One thing that is for sure, though, is this: when inbound lead gen works, it has staying power. Relationships or content you create today may pay off for the next decade. A single article can bring you dozens, hundreds, or even thousands of leads. A relationship with a critical referral source can double your business. Yes, it takes time and trial and error to achieve this level of success, but it’s possible and within reach.
The ROI of an individual inbound effort is impossible to predict. It’s possible to make an educated guess about the relative impact of one activity or another, but that’s about it. There’s a steep learning curve and high required investment here, but the returns can be massive and ongoing.
Outbound Investment and Return
Since the speed of execution for outbound campaigns is relatively fast (especially with the right tools), the investment isn’t that great. Building a list of qualified outbound client prospects will cost time and money, sure. But you won’t have to spend the 4 hours it took me to write this post you’re reading.
Since it’s unlikely that prospects in your outbound campaign 1) trust you, or 2) are ready to buy now, you’ll have to invest a lot of time staying on top of those prospects. Most outbound prospecting reps use an 8-15 touch model to work their leads. So it’s not a matter of building a list and sending one or two emails to each person; it’s creating a list, then sending 5 emails, a LinkedIn request, a Twitter message, and a LinkedIn. DM. Or more. The time investment to run these campaigns is pretty big once they launch.
With outbound, it’s quite easy to buy time. You can outsource research and prospecting. You can buy complex tools. Heck, you can even purchase lists of companies or prospects.
If you find a particular outbound campaign that works for you, the return can be fast and quite good. As opposed to inbound, though, your outbound campaigns are likely to have less staying power. You may have noticed that you get a higher volume of cold, outbound solicitations, which inevitably erode the effectiveness of your campaigns (or at least email as a channel).
Investment and Return Winner: Tie
I’d pose a question to you here: do you like to create content and high-leverage relationships? Or do you prefer to engage in dozens or even hundreds of sales conversations and opportunities?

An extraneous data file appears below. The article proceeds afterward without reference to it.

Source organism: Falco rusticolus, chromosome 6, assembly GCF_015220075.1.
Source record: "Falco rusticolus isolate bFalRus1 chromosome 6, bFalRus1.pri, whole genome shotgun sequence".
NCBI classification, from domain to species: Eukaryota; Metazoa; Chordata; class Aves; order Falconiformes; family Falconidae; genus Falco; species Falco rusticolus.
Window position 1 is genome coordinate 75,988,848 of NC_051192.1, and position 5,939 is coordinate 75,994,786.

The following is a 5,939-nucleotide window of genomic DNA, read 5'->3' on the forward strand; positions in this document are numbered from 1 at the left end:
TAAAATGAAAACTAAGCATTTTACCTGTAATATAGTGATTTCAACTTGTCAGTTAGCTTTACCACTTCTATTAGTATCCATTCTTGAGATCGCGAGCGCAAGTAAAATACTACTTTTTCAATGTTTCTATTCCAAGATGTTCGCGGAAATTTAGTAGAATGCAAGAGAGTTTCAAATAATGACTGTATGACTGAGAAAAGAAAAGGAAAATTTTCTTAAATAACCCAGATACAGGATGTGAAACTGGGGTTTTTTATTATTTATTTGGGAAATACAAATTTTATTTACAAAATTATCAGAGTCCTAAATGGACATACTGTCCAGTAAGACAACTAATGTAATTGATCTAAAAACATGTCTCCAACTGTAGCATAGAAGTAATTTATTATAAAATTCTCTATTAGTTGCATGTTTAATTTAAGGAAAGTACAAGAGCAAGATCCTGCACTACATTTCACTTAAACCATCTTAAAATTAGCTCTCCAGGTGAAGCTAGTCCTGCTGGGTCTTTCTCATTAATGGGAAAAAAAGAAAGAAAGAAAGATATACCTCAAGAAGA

One thing to note is that outbound works well for individuals and firms with higher ticket offerings, say $10k or above. If you don’t have a Customer Lifetime Value (CLV) that meets this threshold, outbound is unlikely to work for you.
On the one hand, inbound has a considerable upfront time (and energy) investment. Once your relationships and content are created, you can reuse them, often for years.
Outbound requires ongoing and consistent investment both in the campaigns you create and the backend work that comes with following up with leads.
Overall Quality: Inbound vs. Outbound
There are practically limitless numbers of freelancers and consultants in the marketplace. No matter the service you provide, your potential clients can realistically go elsewhere and have their problem solved. If they do, they won’t get you or your way of doing things, but it stands to reason that there’s someone out there that can help. You’re not the only choice.
And yet, if you receive an inbound lead, you’ve already been chosen. Something about you stood out to your potential client. Even if you’re just one of three possible providers in the consideration set, there’s so much trust already built that they may choose you. They contacted you of their volition, which also means now’s the right time to buy, and they trust you enough to get on the phone.
For these reasons, inbound leads are overall the highest quality leads because they’re coming to you. On average, potential clients coming in through inbound channels are in their buying cycle, trust you, and believe you can successfully do the work for them. Since they sought you out, you also have more leverage with inbound leads. They want you, and it’s up to you to work with them or not. The speed of the sales cycle with inbound leads is typically much faster, too.
When targeted correctly, outbound leads can be high quality and are much faster to develop since you can turn them on or off. Sometimes outbound leads are fantastic; sometimes they’re not. The advantage of outbound leads is that you have total control over who you contact, and therefore can be more assured that they’re a fit for you. However, they may not be ready to buy now. They may have low awareness of their problem or solution, and it’s unlikely that they trust you. A lot of the education that would’ve happened through content or other inbound channels needs to be done in the sales process.
I recommend you look at where you are in your business. It’s good to run both strategies together, knowing that inbound requires a slow build but yields high-quality opportunities. At the same time, do some outbound prospecting and pitching to at least start conversations with potential clients right away. It’s tempting to look at the inbound vs. outbound question as either/or, but I’d challenge you to ask a more nuanced question: what percentage of each will you do?